Molecular Aspects of Potential New Therapies for Neuroendocrine Tumors
Neuroendocrine tumors (NETs) are characterized by both chemoresistance and long-term survival even in metastatic disease. NETs secrete biogenic amines and/or peptide hormones causing hormonal symptoms. They express a variety of peptide receptors, receptor tyrosine kinases relevant for tumor growth and angiogenesis, and intracellular targets of importance for tumor growth and apoptosis, e.g. mTOR.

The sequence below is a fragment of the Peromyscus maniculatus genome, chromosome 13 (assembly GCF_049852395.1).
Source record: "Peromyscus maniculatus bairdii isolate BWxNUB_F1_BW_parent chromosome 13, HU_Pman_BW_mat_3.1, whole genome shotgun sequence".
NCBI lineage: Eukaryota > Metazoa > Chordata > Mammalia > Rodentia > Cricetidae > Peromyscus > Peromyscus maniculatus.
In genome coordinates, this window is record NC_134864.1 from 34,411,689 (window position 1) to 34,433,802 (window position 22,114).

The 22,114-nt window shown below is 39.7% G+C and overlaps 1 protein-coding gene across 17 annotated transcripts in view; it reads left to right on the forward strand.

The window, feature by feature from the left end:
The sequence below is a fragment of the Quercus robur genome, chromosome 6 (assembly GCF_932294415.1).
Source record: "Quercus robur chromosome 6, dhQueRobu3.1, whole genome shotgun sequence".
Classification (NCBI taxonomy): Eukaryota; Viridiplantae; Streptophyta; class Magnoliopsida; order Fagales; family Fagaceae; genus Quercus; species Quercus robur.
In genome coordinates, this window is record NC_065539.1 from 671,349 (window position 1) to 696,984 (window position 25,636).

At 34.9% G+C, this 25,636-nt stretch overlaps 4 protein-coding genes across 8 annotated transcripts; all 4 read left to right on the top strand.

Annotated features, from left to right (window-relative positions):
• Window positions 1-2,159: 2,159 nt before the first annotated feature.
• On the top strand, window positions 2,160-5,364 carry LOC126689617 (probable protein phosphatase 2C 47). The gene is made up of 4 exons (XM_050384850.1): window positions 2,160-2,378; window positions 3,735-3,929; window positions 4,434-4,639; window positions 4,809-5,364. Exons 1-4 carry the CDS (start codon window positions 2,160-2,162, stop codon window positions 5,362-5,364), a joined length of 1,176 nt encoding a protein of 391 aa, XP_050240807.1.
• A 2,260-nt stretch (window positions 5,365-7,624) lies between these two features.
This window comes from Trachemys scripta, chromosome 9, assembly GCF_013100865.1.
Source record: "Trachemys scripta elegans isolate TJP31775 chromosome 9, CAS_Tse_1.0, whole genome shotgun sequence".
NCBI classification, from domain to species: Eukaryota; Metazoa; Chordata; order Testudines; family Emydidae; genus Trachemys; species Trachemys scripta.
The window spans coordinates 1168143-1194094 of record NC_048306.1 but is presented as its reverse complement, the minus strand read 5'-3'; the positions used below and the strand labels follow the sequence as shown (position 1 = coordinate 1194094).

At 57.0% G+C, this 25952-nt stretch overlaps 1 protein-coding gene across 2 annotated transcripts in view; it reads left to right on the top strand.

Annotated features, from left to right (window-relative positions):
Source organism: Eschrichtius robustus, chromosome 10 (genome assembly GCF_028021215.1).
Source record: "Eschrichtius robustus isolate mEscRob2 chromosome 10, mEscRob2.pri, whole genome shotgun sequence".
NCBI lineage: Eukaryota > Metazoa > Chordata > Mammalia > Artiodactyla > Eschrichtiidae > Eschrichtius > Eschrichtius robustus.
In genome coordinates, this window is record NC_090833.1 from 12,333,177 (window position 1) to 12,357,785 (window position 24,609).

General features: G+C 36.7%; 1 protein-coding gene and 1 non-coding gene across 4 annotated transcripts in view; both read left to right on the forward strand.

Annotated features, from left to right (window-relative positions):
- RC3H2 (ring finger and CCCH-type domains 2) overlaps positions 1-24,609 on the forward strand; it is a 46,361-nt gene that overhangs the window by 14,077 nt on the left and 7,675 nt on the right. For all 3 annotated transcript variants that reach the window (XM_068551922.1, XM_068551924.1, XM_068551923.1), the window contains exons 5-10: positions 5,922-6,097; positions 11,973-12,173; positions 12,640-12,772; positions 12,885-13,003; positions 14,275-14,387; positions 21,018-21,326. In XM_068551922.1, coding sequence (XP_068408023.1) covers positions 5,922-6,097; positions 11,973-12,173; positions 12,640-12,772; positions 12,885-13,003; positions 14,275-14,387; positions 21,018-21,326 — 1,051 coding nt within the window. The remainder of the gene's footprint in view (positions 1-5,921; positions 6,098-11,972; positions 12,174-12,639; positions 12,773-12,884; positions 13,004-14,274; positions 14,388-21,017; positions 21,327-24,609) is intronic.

Receptors for epidermal growth factor, transforming growth factor and connective tissue growth factor including their ligands could be future therapeutic targets. It has only recently been claimed that neuroendocrine cancer stem cells were isolated and some activated signaling pathways disclosed. Studies of signaling pathways for therapeutic interventions have been hampered by variable tumor subtypes and a relative shortage of human tumor cell lines. High throughput techniques have facilitated the molecular characterization of NETs beyond classic histopathology, demonstrating differences between pancreatic and ileal tumors, functioning and nonfunctioning tumors as well as differences in tumorigenesis. Candidate targets for therapy are increasingly evolving.